First impressions really do count.

To succeed in today’s increasingly competitive environment, a business must do more than offer a great product. Through careful and creative presentation, a box’s contents can wow consumers, creating a pleasurable experience they won’t soon forget. Perfecting the ritual of unboxing is a surefire way to enhance a product, highlight a brand and create customer engagement.

Packaging strategies have reached a new level. With online shopping replacing traditional brick and mortar shops, it is essential to attract new clients and retain existing ones by developing an exciting branded experience that uses uniquely designed shipping boxes and carefully selected packaging materials. The sharing of unboxing experiences on social media has become a global phenomenon, creating a marketing opportunity that shouldn’t be ignored.

So, how does one perfect the unboxing experience? Check out our tips below on creative ways to think inside the box!

Create a scrumptious box: Flawless packaging must offer a tactile and optical experience that peaks curiosity and builds delight. Using colors that pop is a great way to showcase a brand or logo. A minimalist design will also help reduce costs and prevent the box from looking cheap. There’s a difference between intricate and visually-overwhelming designs, so it’s important to balance flair and subtlety by choosing the right patterns and avoiding the use of multiple fonts. In general, using no more than two kinds of font is ideal. Printing inside the actual packaging is another fantastic way to set the scene. A box’s finish should also reflect the product line. Is the packaging natural and homemade or sleek and modern? Oftentimes, less is more, but that doesn’t mean things should be boring!

Ideal innards: Evoking the senses for “The Reveal” is crucial. Opening the box should be like opening a display case, invoking a sense of clarity and order. The last thing customers want to see is a confusing mess. Separation barriers and fill material can be made from folded corrugated cardboard, crinkled or balled up packaging paper and custom foam inserts. Product can even be wrapped with Kraft paper or custom printed tissue, which will not only offer added protection but also convey the warmth of a personal touch. Vellum sheets, twine or stickers can also be added as last, finishing touches. The list of possibilities is nearly endless, but when it comes to materials, it is good to remember that excess and wastefulness are rarely a good selling feature.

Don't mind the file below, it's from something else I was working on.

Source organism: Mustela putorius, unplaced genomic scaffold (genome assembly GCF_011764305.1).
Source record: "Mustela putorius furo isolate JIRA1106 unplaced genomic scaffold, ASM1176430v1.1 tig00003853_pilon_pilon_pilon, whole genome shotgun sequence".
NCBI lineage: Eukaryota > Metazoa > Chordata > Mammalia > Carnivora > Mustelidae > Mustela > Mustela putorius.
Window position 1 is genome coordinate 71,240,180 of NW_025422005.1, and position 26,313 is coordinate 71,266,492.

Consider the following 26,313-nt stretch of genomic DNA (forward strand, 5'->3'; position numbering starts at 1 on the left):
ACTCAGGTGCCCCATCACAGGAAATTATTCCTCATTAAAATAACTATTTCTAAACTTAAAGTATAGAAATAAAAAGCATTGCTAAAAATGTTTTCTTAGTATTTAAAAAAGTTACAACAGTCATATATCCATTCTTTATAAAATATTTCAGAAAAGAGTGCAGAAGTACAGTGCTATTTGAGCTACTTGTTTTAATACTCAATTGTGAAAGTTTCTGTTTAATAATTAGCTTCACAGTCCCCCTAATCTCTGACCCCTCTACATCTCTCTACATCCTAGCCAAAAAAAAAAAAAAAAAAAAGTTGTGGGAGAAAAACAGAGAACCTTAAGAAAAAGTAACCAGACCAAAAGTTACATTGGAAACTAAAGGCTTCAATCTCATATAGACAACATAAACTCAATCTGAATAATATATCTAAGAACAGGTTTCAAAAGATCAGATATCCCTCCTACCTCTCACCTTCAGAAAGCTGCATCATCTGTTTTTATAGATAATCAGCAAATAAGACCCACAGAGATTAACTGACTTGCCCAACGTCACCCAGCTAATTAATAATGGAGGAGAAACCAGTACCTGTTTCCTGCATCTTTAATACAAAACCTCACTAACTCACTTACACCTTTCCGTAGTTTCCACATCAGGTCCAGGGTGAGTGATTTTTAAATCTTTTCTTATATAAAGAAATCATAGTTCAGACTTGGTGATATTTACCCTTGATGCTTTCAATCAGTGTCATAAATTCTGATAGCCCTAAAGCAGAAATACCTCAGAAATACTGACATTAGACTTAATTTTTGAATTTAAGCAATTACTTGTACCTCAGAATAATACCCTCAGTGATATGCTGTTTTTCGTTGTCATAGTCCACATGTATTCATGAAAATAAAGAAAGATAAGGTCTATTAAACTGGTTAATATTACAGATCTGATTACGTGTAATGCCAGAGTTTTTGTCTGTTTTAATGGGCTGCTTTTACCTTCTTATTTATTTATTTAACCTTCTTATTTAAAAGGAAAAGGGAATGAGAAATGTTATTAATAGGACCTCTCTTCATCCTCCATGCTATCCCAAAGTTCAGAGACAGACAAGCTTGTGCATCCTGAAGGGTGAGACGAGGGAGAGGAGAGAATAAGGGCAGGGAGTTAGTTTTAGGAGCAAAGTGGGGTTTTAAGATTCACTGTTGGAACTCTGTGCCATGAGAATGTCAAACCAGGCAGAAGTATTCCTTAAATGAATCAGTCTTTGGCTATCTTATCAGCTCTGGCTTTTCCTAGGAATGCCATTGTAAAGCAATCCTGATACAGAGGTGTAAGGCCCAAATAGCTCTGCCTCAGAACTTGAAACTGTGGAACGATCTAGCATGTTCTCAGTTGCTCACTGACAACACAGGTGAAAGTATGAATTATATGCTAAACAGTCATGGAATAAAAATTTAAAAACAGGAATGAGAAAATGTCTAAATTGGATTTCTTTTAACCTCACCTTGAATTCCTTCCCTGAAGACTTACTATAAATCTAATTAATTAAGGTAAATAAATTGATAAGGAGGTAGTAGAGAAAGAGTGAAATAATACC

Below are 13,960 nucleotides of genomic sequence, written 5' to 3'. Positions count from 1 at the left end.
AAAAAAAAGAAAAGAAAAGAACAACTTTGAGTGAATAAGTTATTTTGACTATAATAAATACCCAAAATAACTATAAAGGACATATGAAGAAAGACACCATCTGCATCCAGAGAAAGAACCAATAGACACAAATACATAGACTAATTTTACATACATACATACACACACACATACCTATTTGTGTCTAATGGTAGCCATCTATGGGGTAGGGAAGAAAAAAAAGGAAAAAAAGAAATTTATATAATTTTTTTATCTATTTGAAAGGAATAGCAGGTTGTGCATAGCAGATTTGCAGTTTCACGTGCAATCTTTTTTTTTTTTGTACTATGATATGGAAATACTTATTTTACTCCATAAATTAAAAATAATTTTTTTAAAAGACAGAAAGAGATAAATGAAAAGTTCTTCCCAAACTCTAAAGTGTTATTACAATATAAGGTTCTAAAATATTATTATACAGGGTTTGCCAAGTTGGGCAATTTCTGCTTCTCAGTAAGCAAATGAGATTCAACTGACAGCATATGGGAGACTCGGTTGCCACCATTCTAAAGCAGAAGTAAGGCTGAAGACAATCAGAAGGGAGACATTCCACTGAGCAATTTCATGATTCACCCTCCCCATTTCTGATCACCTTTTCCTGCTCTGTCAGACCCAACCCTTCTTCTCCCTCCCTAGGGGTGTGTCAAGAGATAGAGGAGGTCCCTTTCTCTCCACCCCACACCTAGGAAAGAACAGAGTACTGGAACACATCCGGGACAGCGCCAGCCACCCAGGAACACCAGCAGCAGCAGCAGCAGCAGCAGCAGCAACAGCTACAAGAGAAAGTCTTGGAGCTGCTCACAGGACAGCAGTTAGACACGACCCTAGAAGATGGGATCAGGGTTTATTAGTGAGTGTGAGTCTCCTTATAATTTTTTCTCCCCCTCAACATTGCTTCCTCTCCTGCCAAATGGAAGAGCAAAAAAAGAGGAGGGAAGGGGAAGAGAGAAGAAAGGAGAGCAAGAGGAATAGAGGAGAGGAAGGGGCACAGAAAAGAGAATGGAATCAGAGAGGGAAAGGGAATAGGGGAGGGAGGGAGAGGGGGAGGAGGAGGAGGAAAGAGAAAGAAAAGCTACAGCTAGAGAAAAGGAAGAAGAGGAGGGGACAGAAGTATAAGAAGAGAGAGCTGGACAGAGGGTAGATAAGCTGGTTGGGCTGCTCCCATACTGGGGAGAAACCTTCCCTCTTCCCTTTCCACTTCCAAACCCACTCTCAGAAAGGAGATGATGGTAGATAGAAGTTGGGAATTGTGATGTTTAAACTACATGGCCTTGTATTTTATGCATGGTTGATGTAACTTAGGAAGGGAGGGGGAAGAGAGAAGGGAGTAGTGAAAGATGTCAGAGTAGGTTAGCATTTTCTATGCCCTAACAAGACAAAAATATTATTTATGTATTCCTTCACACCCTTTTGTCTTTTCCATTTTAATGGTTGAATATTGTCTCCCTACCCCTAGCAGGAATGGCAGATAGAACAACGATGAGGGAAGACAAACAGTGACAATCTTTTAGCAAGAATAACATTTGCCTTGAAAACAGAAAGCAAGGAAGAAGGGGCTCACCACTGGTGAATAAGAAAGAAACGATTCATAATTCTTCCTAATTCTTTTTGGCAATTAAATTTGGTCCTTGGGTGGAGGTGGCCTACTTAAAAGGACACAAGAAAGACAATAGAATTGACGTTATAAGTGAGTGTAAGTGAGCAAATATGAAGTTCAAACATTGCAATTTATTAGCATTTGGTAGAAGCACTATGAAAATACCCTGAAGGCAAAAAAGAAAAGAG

Extra goodies: Surprising customers with product samples or unexpected gifts not only delights them but is also a fabulous way to cross-sell other product lines. Adding a few extras to product packaging doesn’t have to break the bank and the outcome will pay off big time.

Packaging inserts with pizzazz: Including an insert when mailing out a package is an easy, low-cost way to increase revenue and ensure customer loyalty. Forbes Entrepreneurs states that “the probability of selling to an existing customer is 60-70% while it falls to just 5-20% for new prospects.” Creating tempting, highly-targeted inserts such as discount offers, free shipping, free upgrades or promo codes will heighten the client’s experience and create an unparalleled degree of satisfaction. One can even go a step further by offering a personalized discount on a customer’s wish list item.

Sending a little love <3: Lastly, adding a personalized note on quality stationary will produce a connection that large-scale companies simply cannot offer. Writing the customer’s name, expressing gratitude, mentioning specific details, insinuating future interactions and polishing the whole thing off with a real signature is a simple and thoughtful way to build loyalty.

Word on the street: What’s the buzz on packaging for 2019? Some exciting trends are unfolding for next year, such as scented and self-heating food packaging, as well as exciting interactive unboxing experiences conducted by Alexa. The buzz is also big on trends in environmentally friendly packaging; specifically, second life packaging, which, after unboxing, will serve other purposes in a consumer’s home.